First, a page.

Salmon and trout populations in the north and north-east could be under threat from an invasive crab classed as one of the top 100 worst alien species in the world, it has been claimed.
The Chinese Mitten Crab has been found in Scotland for the first time by angler, John clark, in the River Clyde at Dalmarnock, and is known to feast on fish eggs and damage riverbanks through burrowing.
Experts claim the species – named after the fur on its claws – could wreak havoc on fish stocks in Scottish rivers if it were to spread.
Richie Miller, a senior biologist at Aberdeenshire’s River Deveron District Salmon Fishery Board, said the species could cause “misery” in the north-east.
He added “it was not impossible” for the crabs to invade other Scottish rivers “if they can get in the Clyde”.
The crab normally inhabit the rivers Thames, Medway and Ouse, and have also been spotted in Welsh and Irish rivers.
Mr Miller said: “They are one of the worst kind of invasive species by all accounts, I know that they are in the Thames and have done a lot of damage down there to their riverbanks.”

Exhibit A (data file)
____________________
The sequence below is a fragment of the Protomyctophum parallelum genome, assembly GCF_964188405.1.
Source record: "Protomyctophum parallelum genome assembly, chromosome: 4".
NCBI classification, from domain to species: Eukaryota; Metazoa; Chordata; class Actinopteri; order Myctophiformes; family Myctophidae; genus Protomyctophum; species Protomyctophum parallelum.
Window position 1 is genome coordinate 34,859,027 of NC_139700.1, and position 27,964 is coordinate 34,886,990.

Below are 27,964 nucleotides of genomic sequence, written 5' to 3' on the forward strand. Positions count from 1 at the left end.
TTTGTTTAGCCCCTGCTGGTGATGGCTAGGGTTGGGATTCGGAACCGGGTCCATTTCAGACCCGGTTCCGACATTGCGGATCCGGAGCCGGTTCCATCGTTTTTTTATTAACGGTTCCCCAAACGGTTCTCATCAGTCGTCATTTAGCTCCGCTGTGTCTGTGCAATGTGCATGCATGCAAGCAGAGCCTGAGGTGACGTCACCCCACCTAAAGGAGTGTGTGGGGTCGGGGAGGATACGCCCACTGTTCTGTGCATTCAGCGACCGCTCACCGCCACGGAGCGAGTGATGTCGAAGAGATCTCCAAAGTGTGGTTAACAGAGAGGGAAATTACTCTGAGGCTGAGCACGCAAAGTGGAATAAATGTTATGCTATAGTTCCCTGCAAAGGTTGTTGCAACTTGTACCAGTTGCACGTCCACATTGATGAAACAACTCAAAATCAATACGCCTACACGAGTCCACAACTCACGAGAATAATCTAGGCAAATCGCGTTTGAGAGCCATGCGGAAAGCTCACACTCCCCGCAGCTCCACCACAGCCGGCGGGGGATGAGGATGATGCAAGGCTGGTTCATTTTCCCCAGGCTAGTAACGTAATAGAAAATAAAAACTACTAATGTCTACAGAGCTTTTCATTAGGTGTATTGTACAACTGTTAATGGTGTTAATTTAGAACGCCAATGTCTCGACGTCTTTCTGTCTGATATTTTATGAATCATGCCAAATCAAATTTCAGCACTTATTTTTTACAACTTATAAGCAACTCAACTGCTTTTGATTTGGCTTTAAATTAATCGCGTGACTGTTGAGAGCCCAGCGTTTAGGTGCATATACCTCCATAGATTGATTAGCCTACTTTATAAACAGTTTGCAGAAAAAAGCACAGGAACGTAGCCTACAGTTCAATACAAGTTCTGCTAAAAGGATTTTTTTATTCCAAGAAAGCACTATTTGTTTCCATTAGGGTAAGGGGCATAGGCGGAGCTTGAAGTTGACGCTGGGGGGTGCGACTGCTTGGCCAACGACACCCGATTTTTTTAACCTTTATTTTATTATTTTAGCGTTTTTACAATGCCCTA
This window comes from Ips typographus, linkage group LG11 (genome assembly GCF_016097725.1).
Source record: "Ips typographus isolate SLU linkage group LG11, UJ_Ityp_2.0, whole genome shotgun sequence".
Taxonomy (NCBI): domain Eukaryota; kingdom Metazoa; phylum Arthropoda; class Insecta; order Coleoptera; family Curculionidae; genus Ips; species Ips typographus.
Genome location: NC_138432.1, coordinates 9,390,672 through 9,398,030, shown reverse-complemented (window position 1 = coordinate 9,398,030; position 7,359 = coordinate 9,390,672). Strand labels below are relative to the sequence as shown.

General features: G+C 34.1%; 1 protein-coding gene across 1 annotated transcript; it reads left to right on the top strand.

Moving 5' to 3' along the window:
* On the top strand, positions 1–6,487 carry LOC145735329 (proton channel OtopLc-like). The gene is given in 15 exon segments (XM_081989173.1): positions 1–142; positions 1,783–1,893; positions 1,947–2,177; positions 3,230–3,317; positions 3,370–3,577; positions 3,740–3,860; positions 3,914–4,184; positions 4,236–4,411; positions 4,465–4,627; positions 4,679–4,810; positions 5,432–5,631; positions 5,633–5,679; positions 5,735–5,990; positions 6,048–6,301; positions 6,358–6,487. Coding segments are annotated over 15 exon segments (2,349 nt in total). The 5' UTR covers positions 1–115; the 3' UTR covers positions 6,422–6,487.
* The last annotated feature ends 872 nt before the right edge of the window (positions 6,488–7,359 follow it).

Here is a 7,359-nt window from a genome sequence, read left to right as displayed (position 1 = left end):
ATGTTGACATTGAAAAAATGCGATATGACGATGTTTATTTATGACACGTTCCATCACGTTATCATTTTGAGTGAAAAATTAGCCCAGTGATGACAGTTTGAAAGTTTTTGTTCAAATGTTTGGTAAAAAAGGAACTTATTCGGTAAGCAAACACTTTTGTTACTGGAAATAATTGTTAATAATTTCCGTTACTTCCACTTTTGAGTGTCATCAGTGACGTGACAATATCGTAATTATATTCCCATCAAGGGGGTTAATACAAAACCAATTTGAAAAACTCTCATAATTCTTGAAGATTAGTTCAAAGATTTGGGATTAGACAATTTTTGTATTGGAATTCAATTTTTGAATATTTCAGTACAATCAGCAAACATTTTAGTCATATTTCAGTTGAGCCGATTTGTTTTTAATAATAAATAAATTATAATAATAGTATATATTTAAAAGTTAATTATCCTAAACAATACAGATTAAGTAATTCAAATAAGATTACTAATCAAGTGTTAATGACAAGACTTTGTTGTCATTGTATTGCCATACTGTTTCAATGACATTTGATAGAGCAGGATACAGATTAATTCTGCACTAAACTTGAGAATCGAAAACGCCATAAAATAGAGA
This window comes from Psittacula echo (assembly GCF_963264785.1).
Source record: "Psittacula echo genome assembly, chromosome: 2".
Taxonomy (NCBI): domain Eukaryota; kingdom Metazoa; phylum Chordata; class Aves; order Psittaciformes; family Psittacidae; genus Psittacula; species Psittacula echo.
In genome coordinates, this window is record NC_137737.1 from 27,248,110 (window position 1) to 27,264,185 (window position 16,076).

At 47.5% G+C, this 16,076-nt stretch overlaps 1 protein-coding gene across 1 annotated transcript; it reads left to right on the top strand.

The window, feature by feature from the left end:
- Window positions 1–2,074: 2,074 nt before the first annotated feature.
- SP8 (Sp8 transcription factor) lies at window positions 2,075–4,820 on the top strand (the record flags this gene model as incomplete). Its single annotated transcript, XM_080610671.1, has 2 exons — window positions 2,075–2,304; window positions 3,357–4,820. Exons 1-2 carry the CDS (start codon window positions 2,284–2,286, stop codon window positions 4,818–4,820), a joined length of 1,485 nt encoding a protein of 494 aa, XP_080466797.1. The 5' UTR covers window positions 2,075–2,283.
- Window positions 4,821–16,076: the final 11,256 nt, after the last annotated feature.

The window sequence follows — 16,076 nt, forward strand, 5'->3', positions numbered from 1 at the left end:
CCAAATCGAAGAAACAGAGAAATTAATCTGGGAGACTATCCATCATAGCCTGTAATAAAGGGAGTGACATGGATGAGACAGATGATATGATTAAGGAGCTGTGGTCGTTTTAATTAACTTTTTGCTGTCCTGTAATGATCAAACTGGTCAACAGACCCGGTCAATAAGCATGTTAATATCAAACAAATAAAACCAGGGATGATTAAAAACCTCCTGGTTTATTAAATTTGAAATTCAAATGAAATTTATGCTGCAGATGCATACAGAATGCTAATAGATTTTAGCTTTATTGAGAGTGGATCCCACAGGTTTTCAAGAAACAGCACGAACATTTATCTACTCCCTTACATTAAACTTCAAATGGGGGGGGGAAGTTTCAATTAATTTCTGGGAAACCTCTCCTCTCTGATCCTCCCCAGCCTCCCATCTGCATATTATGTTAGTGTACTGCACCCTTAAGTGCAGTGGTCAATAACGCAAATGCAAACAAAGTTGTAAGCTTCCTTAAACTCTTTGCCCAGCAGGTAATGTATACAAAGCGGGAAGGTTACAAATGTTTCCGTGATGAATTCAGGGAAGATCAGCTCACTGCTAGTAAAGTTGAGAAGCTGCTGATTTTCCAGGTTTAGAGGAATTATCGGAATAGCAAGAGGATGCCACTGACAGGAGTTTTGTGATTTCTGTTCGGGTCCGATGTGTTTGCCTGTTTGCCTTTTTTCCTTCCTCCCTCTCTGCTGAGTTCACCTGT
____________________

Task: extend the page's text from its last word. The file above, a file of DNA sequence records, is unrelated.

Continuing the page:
The crabs spend most of their lives in freshwater, only returning to salt water in order to breed.
Lorraine Hawkins, manager of the River Dee Trust, said: “The Dee is one of Scotland’s ‘big four’ salmon rivers and is afforded EU protection as a Special Area of Conservation because of its important salmon population.
“It is worrying that yet another invasive species threatens our Scottish rivers. Salmon populations are already under strain because of high mortalities during their sea migration so we need to ensure the river environment is as good as it possibly can be to compensate for this.”
Dr Alan Wells, policy and planning director for the Association of Salmon Fishery Boards (ASFB), said: “Given the propensity of the Chinese mitten crab to colonise new river systems, including by crawling over land, this is potentially an additional threat to our native freshwater fish populations that needs to be taken very seriously.
“As is the case with other non-native invasive species, anglers and other users of the freshwater environment need to pay particular attention to bio-security including the thorough disinfection of fishing gear and other equipment when moving from catchment to catchment.”
Dr David Morritt, from the School of Biological Sciences at Royal Holloway, University of London, said: “Chinese mitten crabs in a Scottish river could have a devastating impact on the famous salmon and trout fishing rivers should they manage to reach parts of the catchments where these fish spawn.”